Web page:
AOL Radio (Free)
This is for the people who scoffed at the lack of built-in radio for FM and AM frequencies. AOL radio offers music from slightly more than 30 cities, with radio streamed to your phone regardless of connection -- EDGE, Wi-Fi or 3G. AOL Radio uses Location Services to track down local radio stations, which are displayed by Cities in the Locals tab, with all of the available stations displayed by genre under the Stations tab. Two other interface tabs called Favorites and Recents do exactly what their names imply: they display favorite stations and recently played stations.
When a station is selected, track information and artist are displayed next to the station's logo or album art. With certain songs, a magnifying glass -- similar to the Spotlight icon in Mac OS X -- displays underneath the track information; tapping this icon allows you to Find on iTunes, Find on AOL Music or Remember This Song for future reference. Adding stations to favorites is simple: Just tap the star icon in the upper right portion of the station's menu bar.
A cautionary note: This application reminded me exactly why I use the iPod/iPhone to listen to my songs: every station I tried just happened to be running commercials at the time. That's not a reflection of the application, which worked exactly as it should have. It's a commentary on radio stations in general. One neat thing I noticed with AOL Radio: you can close out of the app by hitting the Home button, silencing the radio. But if you press the sleep/wake button on top of the iPhone, the radio plays, even if the screen is off.
Shazam (Free -- for a Limited Time)
This little app will help you identify a song, even when you can't recall its name. Shazam allows you to record music from any source using the built-in microphone. After analyzing the tune, it kicks back results in seconds.
The interface couldn't be any easier to use (I detect a recurring theme with iPhone apps). You record a snippet of audio -- the default allows for 12 seconds of recording -- and the results of the lookup are displayed with astounding accuracy. I've sampled a dozen songs so far. Not only does Shazam give you the song name, artist, album and label, but there are even links to the iTunes store so you can purchase the song or album. YouTube videos are also linked, if any are available.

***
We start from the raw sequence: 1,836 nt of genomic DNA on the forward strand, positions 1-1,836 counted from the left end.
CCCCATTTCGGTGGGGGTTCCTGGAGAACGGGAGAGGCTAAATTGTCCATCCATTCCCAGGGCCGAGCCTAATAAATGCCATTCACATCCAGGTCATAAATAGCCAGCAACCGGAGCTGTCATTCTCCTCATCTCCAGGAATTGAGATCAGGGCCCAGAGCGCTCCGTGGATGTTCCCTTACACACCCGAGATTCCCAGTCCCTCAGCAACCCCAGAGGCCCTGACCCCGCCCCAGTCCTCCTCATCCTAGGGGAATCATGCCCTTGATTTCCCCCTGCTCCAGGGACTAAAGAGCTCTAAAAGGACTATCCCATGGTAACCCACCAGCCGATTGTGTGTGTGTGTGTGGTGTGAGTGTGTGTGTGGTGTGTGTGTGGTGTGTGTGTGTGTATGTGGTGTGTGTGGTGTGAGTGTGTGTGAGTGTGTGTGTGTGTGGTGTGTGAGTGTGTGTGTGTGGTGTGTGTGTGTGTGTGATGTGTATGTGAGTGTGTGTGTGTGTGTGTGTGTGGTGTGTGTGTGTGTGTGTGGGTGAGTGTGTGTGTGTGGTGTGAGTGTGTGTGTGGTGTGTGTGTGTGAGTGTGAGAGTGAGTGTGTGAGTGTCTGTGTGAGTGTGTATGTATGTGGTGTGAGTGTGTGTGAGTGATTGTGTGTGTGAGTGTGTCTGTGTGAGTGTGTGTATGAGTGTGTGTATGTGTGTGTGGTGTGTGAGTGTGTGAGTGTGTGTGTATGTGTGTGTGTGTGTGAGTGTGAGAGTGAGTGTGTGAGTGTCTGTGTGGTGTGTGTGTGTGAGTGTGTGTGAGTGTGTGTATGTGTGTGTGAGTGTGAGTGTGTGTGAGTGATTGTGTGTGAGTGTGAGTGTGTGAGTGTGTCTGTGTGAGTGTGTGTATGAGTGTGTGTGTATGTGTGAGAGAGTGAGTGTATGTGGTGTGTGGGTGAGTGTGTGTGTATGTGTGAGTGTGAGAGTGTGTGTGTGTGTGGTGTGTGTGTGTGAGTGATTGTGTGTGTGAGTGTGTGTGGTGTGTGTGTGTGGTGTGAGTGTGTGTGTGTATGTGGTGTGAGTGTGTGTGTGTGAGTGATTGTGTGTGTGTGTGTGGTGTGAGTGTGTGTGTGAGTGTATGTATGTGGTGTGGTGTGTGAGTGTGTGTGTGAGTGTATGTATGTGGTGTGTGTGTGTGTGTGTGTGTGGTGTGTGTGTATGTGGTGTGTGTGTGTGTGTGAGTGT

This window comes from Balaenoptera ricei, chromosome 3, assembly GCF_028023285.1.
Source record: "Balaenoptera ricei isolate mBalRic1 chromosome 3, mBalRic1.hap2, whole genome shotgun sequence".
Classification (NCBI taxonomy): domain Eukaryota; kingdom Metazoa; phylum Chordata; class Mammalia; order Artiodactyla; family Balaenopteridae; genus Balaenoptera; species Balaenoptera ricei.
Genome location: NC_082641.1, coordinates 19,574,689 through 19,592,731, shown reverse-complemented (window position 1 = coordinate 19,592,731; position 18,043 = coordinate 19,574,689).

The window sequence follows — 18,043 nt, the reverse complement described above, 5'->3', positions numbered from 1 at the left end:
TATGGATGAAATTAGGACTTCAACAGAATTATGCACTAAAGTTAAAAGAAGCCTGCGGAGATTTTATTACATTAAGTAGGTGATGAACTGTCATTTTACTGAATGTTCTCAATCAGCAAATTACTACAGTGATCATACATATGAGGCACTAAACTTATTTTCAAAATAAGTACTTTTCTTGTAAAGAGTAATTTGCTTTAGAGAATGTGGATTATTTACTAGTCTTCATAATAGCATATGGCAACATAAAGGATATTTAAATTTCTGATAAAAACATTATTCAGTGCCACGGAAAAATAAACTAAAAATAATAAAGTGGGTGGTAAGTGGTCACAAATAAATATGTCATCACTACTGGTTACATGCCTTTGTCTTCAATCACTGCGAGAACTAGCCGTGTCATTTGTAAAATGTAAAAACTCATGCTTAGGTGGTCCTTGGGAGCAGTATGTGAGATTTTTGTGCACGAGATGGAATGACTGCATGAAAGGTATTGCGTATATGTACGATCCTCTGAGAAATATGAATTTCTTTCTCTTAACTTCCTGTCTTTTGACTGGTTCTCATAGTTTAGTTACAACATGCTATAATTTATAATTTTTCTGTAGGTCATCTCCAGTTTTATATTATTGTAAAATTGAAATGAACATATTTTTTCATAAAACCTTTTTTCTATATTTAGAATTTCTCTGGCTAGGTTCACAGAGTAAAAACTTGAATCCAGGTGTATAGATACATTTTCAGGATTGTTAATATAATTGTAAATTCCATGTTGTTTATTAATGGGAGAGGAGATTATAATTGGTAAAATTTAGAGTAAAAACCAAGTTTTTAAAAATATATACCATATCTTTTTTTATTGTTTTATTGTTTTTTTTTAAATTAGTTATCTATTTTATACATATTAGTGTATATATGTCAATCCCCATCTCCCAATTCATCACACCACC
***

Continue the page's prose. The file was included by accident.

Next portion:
From there, you can build up a collection of songs you've recorded -- called Tags -- attach photos to them, share them with friends or delete them.
Bonus Freebie: Midomi
This application is similar to Shazam in that it allows you to take bits of audio and use that to find a song. Where this differs from Shazam is that you can actually search for a song by singing, humming or whistling the familiar bits, or by using the Shazam-like ability to record audio for look-up. You can also search for a song or artist just by stating the name or typing it out. Midomi is a simple app with a basic function; the fact that these two music-finders are free means you can try them both and decide which one you like best.
This application has a very simple purpose: to help you figure out tips for restaurant bills. It's a single-screen application that's exactly what you want during what is perhaps the most stressful part of eating out with friends: figuring out who owes what.
Upon launching the app, you're faced with a blank subtotal section and the question "How much was your bill?" A slider adjusts the tip percentage from 5% to 30%, and another slider adjusts party size from 1 to 12. A Tip and Total section breaks down the results, and hopefully, ends all discussions about who owes what.